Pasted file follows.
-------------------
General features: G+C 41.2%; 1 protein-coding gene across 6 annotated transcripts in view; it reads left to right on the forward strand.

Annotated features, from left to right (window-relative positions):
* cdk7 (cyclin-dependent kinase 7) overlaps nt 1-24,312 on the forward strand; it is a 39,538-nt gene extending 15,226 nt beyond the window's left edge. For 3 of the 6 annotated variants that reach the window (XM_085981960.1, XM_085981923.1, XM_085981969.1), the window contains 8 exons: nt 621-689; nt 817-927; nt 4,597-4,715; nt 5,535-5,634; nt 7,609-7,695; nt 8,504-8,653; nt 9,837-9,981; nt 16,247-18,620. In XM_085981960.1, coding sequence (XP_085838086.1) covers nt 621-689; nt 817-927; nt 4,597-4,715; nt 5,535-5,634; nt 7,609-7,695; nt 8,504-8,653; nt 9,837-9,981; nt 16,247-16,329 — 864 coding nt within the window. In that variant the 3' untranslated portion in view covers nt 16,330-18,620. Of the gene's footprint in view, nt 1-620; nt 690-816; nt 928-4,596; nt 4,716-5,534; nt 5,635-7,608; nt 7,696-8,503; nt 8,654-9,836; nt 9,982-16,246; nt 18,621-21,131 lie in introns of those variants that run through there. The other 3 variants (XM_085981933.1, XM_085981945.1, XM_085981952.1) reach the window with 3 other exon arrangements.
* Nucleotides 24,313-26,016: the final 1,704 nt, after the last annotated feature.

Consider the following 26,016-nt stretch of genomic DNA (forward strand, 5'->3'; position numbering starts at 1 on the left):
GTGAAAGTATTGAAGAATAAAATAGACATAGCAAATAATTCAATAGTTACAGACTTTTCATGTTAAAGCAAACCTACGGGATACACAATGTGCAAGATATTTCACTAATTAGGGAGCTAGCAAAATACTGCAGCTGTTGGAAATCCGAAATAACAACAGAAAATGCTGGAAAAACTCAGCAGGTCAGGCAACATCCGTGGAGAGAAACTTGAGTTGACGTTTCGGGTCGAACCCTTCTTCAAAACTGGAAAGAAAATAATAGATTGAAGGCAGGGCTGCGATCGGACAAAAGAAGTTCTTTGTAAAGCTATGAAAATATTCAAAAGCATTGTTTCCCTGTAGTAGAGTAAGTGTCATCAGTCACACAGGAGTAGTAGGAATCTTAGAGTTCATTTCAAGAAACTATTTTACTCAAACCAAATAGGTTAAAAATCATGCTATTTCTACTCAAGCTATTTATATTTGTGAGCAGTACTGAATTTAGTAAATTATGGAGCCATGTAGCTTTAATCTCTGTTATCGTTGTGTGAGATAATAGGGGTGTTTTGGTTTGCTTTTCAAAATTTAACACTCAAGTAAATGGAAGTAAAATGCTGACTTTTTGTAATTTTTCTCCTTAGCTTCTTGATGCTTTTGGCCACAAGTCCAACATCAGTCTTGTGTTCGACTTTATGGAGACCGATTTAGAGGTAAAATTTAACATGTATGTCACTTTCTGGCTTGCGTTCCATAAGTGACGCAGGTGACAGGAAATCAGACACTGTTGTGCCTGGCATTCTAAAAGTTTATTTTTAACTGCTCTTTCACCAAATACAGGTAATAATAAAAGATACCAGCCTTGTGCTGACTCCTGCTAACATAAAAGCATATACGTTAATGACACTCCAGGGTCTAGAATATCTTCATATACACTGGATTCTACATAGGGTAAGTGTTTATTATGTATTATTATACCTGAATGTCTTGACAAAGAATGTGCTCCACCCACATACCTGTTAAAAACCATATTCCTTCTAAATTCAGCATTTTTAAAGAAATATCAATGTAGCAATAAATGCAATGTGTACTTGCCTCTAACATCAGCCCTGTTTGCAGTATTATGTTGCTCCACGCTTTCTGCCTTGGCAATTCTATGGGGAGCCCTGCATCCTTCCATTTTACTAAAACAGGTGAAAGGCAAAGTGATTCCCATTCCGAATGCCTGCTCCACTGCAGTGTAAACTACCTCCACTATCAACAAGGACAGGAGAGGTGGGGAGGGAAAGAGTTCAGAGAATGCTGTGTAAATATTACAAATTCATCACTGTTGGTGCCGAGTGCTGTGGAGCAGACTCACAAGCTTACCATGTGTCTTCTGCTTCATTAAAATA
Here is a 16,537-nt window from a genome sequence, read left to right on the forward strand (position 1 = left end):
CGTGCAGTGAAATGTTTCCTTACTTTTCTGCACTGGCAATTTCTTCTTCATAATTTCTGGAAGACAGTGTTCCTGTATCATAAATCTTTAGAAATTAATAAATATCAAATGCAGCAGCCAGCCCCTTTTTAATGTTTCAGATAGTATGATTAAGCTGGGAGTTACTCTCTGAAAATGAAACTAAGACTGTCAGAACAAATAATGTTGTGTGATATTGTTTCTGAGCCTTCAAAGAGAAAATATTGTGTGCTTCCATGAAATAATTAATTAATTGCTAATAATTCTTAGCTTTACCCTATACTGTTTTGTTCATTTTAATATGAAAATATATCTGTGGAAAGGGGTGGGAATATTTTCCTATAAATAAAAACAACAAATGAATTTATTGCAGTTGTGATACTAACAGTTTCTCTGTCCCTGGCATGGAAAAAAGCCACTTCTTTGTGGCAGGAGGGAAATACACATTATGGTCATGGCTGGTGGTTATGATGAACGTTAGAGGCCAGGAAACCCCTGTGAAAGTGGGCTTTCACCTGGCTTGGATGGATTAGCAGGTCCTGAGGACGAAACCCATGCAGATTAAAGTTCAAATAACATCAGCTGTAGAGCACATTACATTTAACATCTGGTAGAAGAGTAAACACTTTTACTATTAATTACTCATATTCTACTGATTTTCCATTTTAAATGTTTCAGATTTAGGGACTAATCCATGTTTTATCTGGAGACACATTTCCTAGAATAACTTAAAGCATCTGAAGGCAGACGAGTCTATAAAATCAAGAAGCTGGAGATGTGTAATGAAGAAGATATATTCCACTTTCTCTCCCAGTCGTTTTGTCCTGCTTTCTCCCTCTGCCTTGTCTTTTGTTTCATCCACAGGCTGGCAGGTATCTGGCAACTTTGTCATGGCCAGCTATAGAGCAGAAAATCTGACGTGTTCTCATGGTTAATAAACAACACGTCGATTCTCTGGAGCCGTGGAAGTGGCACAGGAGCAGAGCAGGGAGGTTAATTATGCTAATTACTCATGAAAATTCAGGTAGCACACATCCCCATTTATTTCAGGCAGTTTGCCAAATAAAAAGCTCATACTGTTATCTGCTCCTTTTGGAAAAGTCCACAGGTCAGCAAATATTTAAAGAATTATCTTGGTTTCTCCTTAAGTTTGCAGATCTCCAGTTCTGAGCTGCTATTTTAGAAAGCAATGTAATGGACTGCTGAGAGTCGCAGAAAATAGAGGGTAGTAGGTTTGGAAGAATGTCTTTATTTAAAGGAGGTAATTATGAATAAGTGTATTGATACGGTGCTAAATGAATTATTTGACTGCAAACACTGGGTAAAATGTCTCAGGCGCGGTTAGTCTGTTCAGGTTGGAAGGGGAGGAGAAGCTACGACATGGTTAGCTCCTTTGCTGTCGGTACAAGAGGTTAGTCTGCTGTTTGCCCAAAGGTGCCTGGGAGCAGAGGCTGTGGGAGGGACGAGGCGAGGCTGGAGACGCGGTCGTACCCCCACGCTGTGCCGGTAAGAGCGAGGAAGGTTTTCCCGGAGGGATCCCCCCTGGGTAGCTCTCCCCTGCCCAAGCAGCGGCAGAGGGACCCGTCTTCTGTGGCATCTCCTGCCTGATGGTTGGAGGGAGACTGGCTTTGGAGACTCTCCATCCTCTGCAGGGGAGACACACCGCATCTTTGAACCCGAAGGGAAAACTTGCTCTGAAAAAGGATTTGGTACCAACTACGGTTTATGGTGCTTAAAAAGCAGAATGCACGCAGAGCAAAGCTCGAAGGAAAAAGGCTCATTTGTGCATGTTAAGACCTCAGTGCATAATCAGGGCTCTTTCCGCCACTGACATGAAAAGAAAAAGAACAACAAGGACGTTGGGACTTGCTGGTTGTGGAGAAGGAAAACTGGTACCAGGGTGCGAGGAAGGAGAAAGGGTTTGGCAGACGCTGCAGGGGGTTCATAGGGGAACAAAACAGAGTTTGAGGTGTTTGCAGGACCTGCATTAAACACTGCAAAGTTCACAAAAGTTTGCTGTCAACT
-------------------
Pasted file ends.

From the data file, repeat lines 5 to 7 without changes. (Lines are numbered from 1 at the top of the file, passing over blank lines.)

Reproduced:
Consider the following 26,016-nt stretch of genomic DNA (forward strand, 5'->3'; position numbering starts at 1 on the left):
GTGAAAGTATTGAAGAATAAAATAGACATAGCAAATAATTCAATAGTTACAGACTTTTCATGTTAAAGCAAACCTACGGGATACACAATGTGCAAGATATTTCACTAATTAGGGAGCTAGCAAAATACTGCAGCTGTTGGAAATCCGAAATAACAACAGAAAATGCTGGAAAAACTCAGCAGGTCAGGCAACATCCGTGGAGAGAAACTTGAGTTGACGTTTCGGGTCGAACCCTTCTTCAAAACTGGAAAGAAAATAATAGATTGAAGGCAGGGCTGCGATCGGACAAAAGAAGTTCTTTGTAAAGCTATGAAAATATTCAAAAGCATTGTTTCCCTGTAGTAGAGTAAGTGTCATCAGTCACACAGGAGTAGTAGGAATCTTAGAGTTCATTTCAAGAAACTATTTTACTCAAACCAAATAGGTTAAAAATCATGCTATTTCTACTCAAGCTATTTATATTTGTGAGCAGTACTGAATTTAGTAAATTATGGAGCCATGTAGCTTTAATCTCTGTTATCGTTGTGTGAGATAATAGGGGTGTTTTGGTTTGCTTTTCAAAATTTAACACTCAAGTAAATGGAAGTAAAATGCTGACTTTTTGTAATTTTTCTCCTTAGCTTCTTGATGCTTTTGGCCACAAGTCCAACATCAGTCTTGTGTTCGACTTTATGGAGACCGATTTAGAGGTAAAATTTAACATGTATGTCACTTTCTGGCTTGCGTTCCATAAGTGACGCAGGTGACAGGAAATCAGACACTGTTGTGCCTGGCATTCTAAAAGTTTATTTTTAACTGCTCTTTCACCAAATACAGGTAATAATAAAAGATACCAGCCTTGTGCTGACTCCTGCTAACATAAAAGCATATACGTTAATGACACTCCAGGGTCTAGAATATCTTCATATACACTGGATTCTACATAGGGTAAGTGTTTATTATGTATTATTATACCTGAATGTCTTGACAAAGAATGTGCTCCACCCACATACCTGTTAAAAACCATATTCCTTCTAAATTCAGCATTTTTAAAGAAATATCAATGTAGCAATAAATGCAATGTGTACTTGCCTCTAACATCAGCCCTGTTTGCAGTATTATGTTGCTCCACGCTTTCTGCCTTGGCAATTCTATGGGGAGCCCTGCATCCTTCCATTTTACTAAAACAGGTGAAAGGCAAAGTGATTCCCATTCCGAATGCCTGCTCCACTGCAGTGTAAACTACCTCCACTATCAACAAGGACAGGAGAGGTGGGGAGGGAAAGAGTTCAGAGAATGCTGTGTAAATATTACAAATTCATCACTGTTGGTGCCGAGTGCTGTGGAGCAGACTCACAAGCTTACCATGTGTCTTCTGCTTCATTAAAATA
Here is a 16,537-nt window from a genome sequence, read left to right on the forward strand (position 1 = left end):